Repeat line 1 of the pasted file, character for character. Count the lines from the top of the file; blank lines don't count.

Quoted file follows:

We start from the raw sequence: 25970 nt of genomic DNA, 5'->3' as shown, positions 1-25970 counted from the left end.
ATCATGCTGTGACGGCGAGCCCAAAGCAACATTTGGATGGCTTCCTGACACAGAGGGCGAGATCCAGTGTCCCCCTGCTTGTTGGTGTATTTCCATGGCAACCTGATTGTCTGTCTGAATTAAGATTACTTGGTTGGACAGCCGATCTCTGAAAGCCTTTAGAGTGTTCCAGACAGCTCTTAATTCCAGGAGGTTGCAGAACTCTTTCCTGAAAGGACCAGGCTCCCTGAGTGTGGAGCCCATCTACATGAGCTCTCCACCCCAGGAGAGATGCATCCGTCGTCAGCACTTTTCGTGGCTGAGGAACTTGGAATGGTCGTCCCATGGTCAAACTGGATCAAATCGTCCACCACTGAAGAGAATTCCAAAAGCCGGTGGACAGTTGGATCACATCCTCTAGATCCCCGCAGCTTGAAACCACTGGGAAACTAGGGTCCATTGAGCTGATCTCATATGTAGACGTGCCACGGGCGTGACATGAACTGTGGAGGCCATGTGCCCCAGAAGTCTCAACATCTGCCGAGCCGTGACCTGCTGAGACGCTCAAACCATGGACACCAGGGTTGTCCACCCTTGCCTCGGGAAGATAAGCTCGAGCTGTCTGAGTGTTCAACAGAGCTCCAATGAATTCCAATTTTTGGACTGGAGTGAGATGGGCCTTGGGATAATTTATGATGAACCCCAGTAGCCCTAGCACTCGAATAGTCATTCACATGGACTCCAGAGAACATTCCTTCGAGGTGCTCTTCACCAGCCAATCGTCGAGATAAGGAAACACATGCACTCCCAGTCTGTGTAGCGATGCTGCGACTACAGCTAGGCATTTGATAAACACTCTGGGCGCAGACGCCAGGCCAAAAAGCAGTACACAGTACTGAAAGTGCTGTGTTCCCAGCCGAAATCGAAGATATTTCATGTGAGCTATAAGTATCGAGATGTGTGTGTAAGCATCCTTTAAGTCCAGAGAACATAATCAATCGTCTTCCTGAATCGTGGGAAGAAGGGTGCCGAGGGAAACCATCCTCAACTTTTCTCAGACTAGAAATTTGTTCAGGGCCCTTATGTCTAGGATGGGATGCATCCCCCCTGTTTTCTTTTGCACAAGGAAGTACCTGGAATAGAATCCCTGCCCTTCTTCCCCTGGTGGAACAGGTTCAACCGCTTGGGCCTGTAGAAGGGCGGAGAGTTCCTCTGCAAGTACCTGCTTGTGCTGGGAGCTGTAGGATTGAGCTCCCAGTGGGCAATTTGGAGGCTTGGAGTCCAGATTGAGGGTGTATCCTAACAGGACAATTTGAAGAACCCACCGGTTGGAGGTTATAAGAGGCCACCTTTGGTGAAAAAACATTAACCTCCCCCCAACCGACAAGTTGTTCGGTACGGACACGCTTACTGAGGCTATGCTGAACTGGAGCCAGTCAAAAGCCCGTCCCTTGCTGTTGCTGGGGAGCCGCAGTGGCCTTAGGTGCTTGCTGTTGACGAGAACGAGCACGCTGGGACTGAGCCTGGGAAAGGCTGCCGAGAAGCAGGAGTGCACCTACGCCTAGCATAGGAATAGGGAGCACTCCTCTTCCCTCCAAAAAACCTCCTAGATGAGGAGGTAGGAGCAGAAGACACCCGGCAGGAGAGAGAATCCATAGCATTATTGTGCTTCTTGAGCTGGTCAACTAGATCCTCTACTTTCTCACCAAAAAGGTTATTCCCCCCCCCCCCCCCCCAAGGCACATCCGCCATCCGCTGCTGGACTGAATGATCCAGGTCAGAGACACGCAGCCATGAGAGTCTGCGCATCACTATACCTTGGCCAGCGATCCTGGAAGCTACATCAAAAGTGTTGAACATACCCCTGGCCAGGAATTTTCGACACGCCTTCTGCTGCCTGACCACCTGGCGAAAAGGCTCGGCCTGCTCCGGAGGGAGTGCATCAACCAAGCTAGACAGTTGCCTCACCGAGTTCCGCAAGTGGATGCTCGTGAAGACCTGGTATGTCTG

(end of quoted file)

We start from the raw sequence: 25970 nt of genomic DNA, 5'->3' as shown, positions 1-25970 counted from the left end.